"The Washington County district attorney's [. . .] office told KATU it has played no roll (sic) in the negotiations with Gary Ridgway, in fact the they have never even been contacted by the Green River task force.

Politics at play? You be the judge.

Of broom closets and other things 

Boris Becker hasn't had a good few years. Although he garnered some good notices for his work doing color commentary for Wimbledon, otherwise, he's faced tax evasion, losing his fortune, and a very messy paternity case that broke up his marriage. Now he's written a book which deals with his five-minute dalliance with Angela Ermakova in the broom closet in a much more revealing manner.

Neal Pollack is back after his mega rock 'n roll tour. He's rather disappointed with the movie SHATTERED GLASS:

I went to see Shattered Glass over the weekend, and was bitterly disappointed that my role in the sordid affair was glossed over, and, some would say, utterly ignored by the screenwriter. This is very typical, I think, of the way Hollywood treats the Jews. To set the record straight: I was at The New Republic the whole time, or at least part of the time, if nothing else then because I was constantly trying to get Leon Weiseltier to return my calls.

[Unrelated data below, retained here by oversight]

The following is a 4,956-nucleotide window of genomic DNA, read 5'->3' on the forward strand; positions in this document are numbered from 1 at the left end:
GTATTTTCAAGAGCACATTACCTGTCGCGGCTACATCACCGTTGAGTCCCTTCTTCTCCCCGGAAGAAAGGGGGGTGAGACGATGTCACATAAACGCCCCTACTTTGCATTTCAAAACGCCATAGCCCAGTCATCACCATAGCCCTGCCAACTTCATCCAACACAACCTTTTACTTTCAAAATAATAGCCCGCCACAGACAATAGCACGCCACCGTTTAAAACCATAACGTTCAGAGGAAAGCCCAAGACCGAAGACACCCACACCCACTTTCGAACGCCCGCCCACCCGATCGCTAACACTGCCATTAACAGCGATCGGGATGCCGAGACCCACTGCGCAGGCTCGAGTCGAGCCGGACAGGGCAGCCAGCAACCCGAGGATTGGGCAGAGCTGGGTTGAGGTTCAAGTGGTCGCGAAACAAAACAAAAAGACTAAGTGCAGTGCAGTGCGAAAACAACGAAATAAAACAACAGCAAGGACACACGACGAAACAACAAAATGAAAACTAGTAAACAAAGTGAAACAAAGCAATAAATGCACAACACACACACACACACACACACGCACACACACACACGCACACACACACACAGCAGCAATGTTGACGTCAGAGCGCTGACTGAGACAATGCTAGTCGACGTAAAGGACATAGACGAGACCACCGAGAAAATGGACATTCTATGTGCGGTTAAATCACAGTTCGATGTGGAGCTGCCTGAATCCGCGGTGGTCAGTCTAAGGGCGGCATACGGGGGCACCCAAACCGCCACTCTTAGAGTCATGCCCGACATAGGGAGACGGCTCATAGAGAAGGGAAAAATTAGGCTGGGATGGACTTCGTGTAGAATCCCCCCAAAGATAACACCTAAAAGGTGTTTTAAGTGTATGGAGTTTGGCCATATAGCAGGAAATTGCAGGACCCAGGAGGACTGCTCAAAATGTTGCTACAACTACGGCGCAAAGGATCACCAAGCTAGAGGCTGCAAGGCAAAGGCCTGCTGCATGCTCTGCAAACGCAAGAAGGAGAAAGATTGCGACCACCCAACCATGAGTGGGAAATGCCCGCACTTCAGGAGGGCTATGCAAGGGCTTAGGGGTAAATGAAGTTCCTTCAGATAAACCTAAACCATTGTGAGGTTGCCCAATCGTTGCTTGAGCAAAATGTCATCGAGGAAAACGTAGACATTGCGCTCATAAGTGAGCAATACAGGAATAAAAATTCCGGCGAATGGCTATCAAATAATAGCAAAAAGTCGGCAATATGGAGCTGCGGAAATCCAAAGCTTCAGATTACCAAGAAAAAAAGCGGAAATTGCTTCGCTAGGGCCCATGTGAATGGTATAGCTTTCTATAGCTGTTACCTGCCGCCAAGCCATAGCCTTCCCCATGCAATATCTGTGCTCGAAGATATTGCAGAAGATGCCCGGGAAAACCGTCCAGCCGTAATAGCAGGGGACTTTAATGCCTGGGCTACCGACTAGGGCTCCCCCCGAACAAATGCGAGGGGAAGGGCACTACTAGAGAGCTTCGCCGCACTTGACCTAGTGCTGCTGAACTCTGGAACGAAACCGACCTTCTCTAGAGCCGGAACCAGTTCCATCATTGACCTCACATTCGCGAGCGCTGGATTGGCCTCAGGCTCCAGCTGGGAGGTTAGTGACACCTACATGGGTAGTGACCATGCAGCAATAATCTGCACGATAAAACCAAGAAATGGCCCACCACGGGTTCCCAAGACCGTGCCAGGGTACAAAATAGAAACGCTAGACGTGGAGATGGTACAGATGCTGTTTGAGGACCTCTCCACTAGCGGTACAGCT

No word though on Pollack's reaction to the glossing over of his importance in THE MATRIX: REVOLUTIONS (or LORD OF THE RINGS while we're at it.)

As the awarding of the Giller prize approaches, Michael Ondaatje worries that the wrong books are being picked by juries.

The singers Kim Stockwood, Tara MacLean, and Damhnait Doyle have formed a new "supergroup" called Shaye. The band is named after McLean's younger sister, who died recently in a car crash. Other tragedies and joys have had a hand in shaping the group, but none more so than Shaye MacLean's death: